MELBOURNE, Australia—Australian stem cell and regenerative medicine company, Cynata Therapeutics Limited announced today that the independent Data Safety Monitoring Board (DSMB) has recommended that Cynata’s clinical trial of its lead Cymerus mesenchymal stem cell (MSC) product CYP-001 should progress to the next stage as planned.
Cynata’s clinical trial, which is the first clinical trial in which patients have been treated with an allogeneic, induced pluripotent stem cell (iPSC)-derived therapeutic MSC product, consists of a planned total of 16 patients with steroid-resistant acute graft-versus-host disease (GvHD). The recommendation to progress to the next stage (Cohort B) followed an independent review by the DSMB of the eight participants in Cohort A. Recruitment for Cohort A commenced in May 2017, and there are currently seven trial sites active and ready to enroll participants into Cohort B.
Graft-versus-host-disease is a complication that can occur after a bone marrow transplant or similar procedure, when the donor’s immune cells attack the recipient of the transplant. The only approved treatment for GvHD is corticosteroid therapy, which is typically effective in only 50 percent of patients. When GvHD fails to improve or worsens despite steroid treatment, patients are described as having steroid-resistant GvHD. The prognosis for these patients is poor, with mortality rates in excess of 90 percent.
All eight participants in Cohort A reportedly demonstrated at least a Partial Response (defined as an improvement in the severity of GvHD by at least one grade compared to baseline). No treatment-related serious adverse events or safety concerns have been identified. The DSMB recommended progressing the clinical trial to second cohort (Cohort B), and patient enrollment in Cohort B (higher dose cohort) is now open.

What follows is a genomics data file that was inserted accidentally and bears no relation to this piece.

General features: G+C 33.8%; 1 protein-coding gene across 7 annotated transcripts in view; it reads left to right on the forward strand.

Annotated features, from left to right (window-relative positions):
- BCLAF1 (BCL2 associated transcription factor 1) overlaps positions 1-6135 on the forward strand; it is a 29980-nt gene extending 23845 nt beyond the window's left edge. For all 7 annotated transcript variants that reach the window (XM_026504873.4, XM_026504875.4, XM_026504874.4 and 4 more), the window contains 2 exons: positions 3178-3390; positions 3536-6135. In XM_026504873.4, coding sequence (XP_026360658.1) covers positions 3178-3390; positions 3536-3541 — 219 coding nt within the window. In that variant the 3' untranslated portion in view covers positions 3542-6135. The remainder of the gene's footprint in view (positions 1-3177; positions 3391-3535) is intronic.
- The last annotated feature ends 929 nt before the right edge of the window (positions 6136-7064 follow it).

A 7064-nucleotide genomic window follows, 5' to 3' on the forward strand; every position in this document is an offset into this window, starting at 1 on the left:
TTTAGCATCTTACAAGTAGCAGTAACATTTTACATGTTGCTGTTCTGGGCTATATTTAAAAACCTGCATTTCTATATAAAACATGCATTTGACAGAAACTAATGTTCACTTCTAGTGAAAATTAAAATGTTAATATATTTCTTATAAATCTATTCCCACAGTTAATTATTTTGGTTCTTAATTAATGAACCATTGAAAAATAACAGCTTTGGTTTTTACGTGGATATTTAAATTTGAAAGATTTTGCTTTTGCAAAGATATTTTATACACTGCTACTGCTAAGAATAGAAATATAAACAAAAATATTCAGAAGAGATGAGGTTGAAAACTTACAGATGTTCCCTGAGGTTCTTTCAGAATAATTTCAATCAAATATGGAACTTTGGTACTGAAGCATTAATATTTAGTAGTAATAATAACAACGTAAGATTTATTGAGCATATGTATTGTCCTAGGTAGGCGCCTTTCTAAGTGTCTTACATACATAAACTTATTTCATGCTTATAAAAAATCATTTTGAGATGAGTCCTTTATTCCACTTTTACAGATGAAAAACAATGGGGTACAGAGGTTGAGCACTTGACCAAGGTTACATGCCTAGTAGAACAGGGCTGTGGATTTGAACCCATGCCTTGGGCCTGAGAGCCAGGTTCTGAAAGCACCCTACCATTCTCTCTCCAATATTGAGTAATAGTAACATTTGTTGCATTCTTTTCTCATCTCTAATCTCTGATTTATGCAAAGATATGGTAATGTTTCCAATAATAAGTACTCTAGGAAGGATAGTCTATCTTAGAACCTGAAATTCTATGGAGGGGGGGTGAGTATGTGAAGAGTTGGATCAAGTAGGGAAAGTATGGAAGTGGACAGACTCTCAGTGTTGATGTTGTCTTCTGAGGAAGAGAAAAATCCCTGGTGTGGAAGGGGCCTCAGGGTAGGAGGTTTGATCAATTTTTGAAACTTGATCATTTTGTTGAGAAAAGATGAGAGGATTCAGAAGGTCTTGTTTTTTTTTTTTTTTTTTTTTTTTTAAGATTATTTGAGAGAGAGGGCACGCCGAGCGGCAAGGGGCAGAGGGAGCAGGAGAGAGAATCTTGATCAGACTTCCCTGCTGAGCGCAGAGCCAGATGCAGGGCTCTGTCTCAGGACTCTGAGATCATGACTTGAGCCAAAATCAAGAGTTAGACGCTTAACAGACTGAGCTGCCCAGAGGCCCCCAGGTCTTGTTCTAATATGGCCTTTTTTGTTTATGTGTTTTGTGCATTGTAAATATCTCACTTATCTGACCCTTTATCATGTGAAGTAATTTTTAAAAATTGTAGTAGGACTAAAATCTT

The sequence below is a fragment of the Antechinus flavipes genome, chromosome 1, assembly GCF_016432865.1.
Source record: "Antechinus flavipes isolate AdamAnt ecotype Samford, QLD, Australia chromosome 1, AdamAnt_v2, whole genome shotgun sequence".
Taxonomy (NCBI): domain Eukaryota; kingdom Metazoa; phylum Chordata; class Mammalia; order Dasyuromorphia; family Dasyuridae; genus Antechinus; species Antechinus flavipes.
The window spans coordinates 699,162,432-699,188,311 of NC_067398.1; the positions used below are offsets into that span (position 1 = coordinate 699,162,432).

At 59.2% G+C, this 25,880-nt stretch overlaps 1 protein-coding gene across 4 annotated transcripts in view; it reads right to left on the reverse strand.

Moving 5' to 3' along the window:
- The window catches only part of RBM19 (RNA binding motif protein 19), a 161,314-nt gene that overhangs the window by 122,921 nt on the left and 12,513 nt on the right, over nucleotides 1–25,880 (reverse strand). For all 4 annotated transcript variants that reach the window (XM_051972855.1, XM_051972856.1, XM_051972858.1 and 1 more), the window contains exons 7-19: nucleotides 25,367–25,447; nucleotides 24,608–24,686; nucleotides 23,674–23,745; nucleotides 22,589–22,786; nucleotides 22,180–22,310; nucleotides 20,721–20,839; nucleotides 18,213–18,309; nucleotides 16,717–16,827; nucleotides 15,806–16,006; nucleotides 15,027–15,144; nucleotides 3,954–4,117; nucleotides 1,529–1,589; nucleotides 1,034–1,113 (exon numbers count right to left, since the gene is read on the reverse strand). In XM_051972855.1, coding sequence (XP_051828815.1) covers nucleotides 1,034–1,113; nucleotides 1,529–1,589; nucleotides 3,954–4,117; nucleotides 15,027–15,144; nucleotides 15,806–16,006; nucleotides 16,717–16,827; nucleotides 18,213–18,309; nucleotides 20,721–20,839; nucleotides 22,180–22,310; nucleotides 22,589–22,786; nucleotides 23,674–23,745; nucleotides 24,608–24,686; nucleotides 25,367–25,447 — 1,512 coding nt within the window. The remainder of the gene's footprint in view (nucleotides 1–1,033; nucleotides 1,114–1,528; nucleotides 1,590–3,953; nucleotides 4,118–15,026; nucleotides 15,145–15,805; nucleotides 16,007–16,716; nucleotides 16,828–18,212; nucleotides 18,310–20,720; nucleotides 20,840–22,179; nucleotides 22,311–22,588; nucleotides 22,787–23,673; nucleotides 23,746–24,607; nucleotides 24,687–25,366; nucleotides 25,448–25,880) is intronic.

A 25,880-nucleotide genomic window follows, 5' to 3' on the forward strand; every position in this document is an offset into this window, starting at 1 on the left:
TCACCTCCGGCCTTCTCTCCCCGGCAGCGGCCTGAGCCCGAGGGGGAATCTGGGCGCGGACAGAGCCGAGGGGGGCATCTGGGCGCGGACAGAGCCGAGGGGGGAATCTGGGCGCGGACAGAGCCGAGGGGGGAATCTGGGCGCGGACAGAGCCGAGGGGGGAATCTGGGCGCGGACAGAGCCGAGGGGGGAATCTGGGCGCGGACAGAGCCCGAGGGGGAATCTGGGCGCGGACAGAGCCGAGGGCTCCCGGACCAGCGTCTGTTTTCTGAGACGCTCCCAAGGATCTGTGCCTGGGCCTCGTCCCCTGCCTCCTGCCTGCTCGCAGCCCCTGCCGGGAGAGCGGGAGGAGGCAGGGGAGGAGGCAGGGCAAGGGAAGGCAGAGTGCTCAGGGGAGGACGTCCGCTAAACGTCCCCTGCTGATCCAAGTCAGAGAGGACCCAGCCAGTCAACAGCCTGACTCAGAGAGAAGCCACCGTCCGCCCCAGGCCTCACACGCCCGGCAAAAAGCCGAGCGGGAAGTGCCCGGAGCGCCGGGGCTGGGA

Steroid-resistant GvHD patients today have a dismal prognosis, where mortality rates are very high. At this time, seven of the eight participants in Cohort A are alive. One participant died after developing pneumonia, which is a common finding in recipients of bone marrow transplants and similar procedures. This death was not considered to be treatment-related.
Participants enrolled in Cohort A of the dose-escalation trial received a dose of CYP-001 that was anticipated to be at the lower end of the effective dose range (one million cells per kilogram of bodyweight, up to a maximum of 100 million cells per infusion). In Cohort B, a further eight participants will receive two infusions of CYP-001 at a dose of two million cells per kilogram of bodyweight, up to a maximum of 200 million cells per infusion.
Dr Ross Macdonald, CEO of Cynata Therapeutics, said, “We are thrilled to report this encouraging early review of the Phase 1 trial of CYP-001, which marks the first time that patients have been treated with an allogeneic, induced pluripotent stem cell-derived therapeutic MSC product. The improvement in GvHD grade observed in 100% of these gravely ill people is very promising, especially given the low dose administered in Cohort A. The positive DSMB recommendation is an important milestone that enables us to begin enrollment in Cohort B, and advance toward our goal of completing the trial later this year. A successful outcome will support the application of CYP-001 in many medically and commercially significant targets where therapeutic MSCs have shown promising results.”
Patient enrollment into Cohort B is now open at seven active sites across the U.K. and Australia. Cynata says they look forward to providing further updates to the market as the study progresses.